The hearing in question was the second of three hearings on the “Future of Electronic Forms of Money and Electronic Payment Systems” put out by the Banking and Financial Services Subcommittee on Domestic and International Monetary Policy. You can find the entire transcript here. Or, if you are a serious masochist, you can watch the entire event, coming in at over two hours, on C-SPAN’s Archives.
It is worth noting, considering their assertion that digital currency companies be able to help law enforcement when abuses occur, that 1995 was also a big year in the Clipper Chip Wars, in which the NSA wanted to require technology companies to put backdoors into their hardware with a special NSA friendly cryptography chip, called the Clipper Chip. When it was proven that this would inevitably make systems insecure not just from the NSA but also common criminals, the issue was dropped (until more recently) and the Cypherpunks at the time scored a key victory. By 1996, the Clipper Chip project was all but abandoned.
What this shows that, even back in 1995, the government’s position seemed to be that technology companies should be required to sacrifice their customer’s privacy for the government’s efficiency, not just for communications, but financial transactions as well.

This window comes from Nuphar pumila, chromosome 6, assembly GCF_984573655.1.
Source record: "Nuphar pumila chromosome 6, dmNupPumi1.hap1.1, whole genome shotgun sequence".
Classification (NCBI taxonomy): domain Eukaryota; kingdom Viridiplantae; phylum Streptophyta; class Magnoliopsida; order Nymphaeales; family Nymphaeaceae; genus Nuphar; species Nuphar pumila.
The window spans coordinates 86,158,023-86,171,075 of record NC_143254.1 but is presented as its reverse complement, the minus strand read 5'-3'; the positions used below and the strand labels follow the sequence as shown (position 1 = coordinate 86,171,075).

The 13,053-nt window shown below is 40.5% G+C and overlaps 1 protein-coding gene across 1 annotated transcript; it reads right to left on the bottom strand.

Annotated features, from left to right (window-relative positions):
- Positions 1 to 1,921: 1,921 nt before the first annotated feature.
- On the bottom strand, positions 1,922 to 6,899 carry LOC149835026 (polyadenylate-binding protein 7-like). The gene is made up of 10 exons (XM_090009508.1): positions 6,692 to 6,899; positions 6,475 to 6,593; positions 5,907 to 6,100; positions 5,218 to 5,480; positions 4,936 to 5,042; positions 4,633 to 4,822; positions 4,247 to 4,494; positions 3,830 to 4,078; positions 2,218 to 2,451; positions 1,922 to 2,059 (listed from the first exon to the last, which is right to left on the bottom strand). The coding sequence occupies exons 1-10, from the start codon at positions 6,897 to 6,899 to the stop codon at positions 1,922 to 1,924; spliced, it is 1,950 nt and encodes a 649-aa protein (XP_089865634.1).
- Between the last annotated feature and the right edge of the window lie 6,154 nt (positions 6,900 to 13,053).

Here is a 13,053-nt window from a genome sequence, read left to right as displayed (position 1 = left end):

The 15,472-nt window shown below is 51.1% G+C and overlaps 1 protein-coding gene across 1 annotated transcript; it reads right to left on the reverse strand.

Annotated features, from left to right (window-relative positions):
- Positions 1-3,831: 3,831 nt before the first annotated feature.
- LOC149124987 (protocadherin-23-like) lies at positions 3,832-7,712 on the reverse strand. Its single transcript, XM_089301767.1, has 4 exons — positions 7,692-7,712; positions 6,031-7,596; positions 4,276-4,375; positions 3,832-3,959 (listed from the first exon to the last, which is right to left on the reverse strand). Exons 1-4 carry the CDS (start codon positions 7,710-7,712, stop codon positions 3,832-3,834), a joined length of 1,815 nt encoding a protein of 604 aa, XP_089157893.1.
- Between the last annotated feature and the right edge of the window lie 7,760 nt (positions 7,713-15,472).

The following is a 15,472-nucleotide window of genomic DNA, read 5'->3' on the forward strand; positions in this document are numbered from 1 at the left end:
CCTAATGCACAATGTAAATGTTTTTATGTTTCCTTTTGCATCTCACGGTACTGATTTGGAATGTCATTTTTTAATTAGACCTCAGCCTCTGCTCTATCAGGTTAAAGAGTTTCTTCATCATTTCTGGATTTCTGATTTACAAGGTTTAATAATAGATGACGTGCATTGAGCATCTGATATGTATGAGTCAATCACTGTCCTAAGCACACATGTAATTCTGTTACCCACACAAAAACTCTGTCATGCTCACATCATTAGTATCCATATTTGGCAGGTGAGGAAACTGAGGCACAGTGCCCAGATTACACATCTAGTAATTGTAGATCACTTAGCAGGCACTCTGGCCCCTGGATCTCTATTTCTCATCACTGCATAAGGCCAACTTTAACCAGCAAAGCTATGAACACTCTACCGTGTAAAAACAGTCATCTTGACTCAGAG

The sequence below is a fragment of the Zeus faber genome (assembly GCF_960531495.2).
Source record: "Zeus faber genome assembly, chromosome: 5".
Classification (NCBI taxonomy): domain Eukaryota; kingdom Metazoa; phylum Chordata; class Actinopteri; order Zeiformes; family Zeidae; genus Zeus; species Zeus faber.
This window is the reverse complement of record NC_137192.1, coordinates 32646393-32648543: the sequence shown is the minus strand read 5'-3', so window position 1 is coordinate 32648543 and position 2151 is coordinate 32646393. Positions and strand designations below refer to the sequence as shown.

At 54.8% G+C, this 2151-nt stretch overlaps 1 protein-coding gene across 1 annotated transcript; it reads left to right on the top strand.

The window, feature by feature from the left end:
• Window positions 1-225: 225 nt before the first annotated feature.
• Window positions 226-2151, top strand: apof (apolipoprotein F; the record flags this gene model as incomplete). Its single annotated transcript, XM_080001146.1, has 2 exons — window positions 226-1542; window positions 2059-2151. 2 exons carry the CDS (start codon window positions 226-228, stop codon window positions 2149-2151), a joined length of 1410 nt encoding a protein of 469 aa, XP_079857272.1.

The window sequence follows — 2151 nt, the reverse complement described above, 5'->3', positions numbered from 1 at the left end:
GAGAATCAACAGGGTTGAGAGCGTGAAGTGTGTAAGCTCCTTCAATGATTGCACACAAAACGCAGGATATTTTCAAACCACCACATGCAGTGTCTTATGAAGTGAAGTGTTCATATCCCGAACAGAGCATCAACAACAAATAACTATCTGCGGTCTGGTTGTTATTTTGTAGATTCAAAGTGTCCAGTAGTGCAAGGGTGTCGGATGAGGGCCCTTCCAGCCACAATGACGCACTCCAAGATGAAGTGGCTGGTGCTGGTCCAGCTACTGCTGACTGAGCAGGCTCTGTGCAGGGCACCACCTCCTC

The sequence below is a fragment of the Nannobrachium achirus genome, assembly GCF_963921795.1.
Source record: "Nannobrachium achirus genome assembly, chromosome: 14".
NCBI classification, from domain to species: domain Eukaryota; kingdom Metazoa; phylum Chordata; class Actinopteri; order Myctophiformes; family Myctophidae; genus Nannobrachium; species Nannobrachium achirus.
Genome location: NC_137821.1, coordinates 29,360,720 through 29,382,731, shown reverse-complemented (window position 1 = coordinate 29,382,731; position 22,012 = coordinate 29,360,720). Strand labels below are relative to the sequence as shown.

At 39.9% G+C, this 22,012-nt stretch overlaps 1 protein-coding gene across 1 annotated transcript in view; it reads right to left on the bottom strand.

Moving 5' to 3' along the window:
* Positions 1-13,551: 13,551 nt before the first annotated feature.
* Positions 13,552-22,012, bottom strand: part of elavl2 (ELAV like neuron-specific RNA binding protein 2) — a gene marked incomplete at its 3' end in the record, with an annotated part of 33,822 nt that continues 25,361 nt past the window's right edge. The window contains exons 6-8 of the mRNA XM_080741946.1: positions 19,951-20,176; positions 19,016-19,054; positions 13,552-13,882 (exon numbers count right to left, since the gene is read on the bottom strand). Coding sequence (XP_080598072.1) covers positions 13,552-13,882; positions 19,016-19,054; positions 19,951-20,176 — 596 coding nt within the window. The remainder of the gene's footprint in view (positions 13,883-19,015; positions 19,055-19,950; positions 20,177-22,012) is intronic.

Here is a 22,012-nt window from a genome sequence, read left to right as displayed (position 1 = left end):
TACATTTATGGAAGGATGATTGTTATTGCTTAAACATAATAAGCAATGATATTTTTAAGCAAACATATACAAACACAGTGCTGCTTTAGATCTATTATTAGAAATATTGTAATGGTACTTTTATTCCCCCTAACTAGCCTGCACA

Which is what makes Satoshi’s primary invention of decentralization so important. In addition to concerns over money laundering and financing organized crime and terrorism, the government’s primary justification for regulation was ensuring that the digital currency companies (called clearing houses by the government) had significant security in place for their customers. The open-source and decentralized nature of bitcoin made it so that not only can everyone see that the system is safe at all times, but the government would have no one to crack down on even if they had the desire to shut down bitcoin. Satoshi’s invention rendered half of their concerns obsolete.
This is by no means breaking news. But it is a mostly forgotten part of cryptocurrency history and I find it interesting to read the NSA’s thoughts on digital currencies more than two decades before most of us had heard of them. In any case, it is probably a more interesting read than hearing me put in my opinion along with two thousand others, on the Wright-Satoshi debate.
One last off-subject point about the document. It showcases the incredible power of the defense sector’s global communication network back in 1995. According to the document, NSA and other defense related employees had access to government equivalents to photo sharing social media sites, Skype, YouTube, Podcasts and Online Education on their MOSAIC, Signet and Joint Worldwide Intelligence Communications System (JWICS) back in 1995. Many of those technologies wouldn’t become usable for the average consumer until bandwidth issues were addressed in the mid to late 2000s.
We will have more on Cryptocurrency history in the future.